Birthright Citizenship

Photo of me by Wesley Abney
Photo of me by Wesley Abney

Since 2015, the idea of ending birthright citizenship has been on my radar. Those favoring anti-immigration, view the bestowal of citizenship on children of foreign citizens as a problem. In their mind, pregnant women are invading the United States specifically to have children and force the country to keep the parents. (It may delay, but the parents are still deported and the children either go with them or stay with a relative in the US.) I guess they think of birthright citizenship as a loophole to encouraging or allowing undesirable immigration.

I am thinking about it because of the PotUS talking yet again about ending birthright citizenship through an executive order. Well, he’s probably echoing Stephen Miller again. The 14th amendment’s section 1 is what created it.

Amendment XIV
Section 1.
All persons born or naturalized in the United States, and subject to the jurisdiction thereof, are citizens of the United States and of the state wherein they reside. No state shall make or enforce any law which shall abridge the privileges or immunities of citizens of the United States; nor shall any state deprive any person of life, liberty, or property, without due process of law; nor deny to any person within its jurisdiction the equal protection of the laws.

The original intent was to make African-Americans citizens in a way that could not be legislated away by the Southern states. Prior to this, we were in the North but not in the South. It established across the board that we are.

The legal principle is called jus soli which means “right of the soil.” It primarily is something that exists in Western countries only restricting it from people who are working for a foreign government. The US Supreme Court allows the denying of it to foreign diplomats or enemy forces occupying our territory. The current issue has not been tested, so I wonder if this executive order is really to set up that test with a court more friendly to the idea of ending it.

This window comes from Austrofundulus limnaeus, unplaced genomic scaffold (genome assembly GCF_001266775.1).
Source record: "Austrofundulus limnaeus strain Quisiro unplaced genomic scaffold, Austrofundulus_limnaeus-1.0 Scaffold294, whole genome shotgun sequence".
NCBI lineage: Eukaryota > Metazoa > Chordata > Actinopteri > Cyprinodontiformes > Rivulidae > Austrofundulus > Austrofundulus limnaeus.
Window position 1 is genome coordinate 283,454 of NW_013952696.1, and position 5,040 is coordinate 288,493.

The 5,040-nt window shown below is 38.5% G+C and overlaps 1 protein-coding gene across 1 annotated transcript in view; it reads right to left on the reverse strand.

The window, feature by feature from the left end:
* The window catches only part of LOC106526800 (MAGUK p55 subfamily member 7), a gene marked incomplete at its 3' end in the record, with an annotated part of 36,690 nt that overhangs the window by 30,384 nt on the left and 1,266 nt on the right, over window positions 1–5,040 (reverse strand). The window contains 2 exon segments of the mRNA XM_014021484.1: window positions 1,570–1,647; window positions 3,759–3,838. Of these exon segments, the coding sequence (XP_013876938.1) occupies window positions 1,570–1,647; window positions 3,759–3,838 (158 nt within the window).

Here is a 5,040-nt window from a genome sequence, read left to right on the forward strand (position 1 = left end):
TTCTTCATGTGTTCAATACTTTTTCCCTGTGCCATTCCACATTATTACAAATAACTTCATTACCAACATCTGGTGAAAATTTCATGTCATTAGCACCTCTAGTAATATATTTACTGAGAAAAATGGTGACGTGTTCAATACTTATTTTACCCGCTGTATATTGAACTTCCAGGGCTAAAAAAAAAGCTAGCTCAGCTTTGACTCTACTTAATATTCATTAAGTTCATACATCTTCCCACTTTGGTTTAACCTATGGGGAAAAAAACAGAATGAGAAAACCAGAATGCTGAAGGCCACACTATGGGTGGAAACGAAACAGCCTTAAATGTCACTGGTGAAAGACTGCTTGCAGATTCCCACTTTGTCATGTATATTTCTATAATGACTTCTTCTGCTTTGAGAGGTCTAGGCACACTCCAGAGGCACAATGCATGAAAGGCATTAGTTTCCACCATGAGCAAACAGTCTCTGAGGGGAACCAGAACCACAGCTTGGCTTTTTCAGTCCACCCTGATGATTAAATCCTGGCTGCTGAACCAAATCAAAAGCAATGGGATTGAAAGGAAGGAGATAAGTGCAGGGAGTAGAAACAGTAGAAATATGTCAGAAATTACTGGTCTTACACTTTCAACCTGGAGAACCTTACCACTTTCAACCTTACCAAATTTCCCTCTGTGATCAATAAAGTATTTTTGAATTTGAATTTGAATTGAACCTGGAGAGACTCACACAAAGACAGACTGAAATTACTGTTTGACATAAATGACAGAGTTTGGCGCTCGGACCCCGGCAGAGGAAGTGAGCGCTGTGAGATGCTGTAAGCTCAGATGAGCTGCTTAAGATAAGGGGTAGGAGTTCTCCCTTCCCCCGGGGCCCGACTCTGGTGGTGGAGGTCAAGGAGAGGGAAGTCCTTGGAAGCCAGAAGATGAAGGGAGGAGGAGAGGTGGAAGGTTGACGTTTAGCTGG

The alternative is jus sanguinis which means “right of blood.” Citizenship is determined by the nationality of one or both parents (or permanent residency). This is what got the paranoid-schizophrenic diabetic man deported to Iraq where he had never lived. He was born in Greece who did not have birthright citizenship, so his was Iraqi. He grew up in the US, so he only spoke English. When the US deported him, he was sent to Iraq where he knew no one, had no access to medication, and soon died. Countries are moving towards restricted birthright citizenship to solve this problem of statelessness.

There is also restricted jus soli where a child born of a permanent resident for some time gains citizenship at birth or at a certain age. The United Kingdom, for example, has jus sanguinis but allows the children of legal immigrant settlers to become citizens at birth or upon the 10th birthday. Greece now allows the acquisition of citizenship by children if they attend school in the country for several years, but only 22% of applications are approved.

I guess this last is something to worry about in that whatever the new system is designed to be, the Devil is in the details. As it is, the rumored executive order is either FUD to open immigration advocates or a blessing to anti-immigration advocates.

“Look Like Them”

Read an article about pay disparities by gender in the system by which I am employed which mentioned research that students get along best with faculty members who look like them. It made me laugh out loud.

I cannot recall a teacher who looked like me: male, tall, and half-white / half-black. Or at least of brown skin.

The only male teacher that comes close to matching this might be my 8th-grade math & science teacher who lectured by popping his wrist with a rubber band. He is also African-American, tall, and broad shoulders. Cannot say we got along that well so much as we students cowered in fear of him.

Certainly, that year, I got along much better with my literature teacher, but she is short, Caucasian, and female. My recollection of my 2nd-grade teacher was she was African-American but of lighter skin color.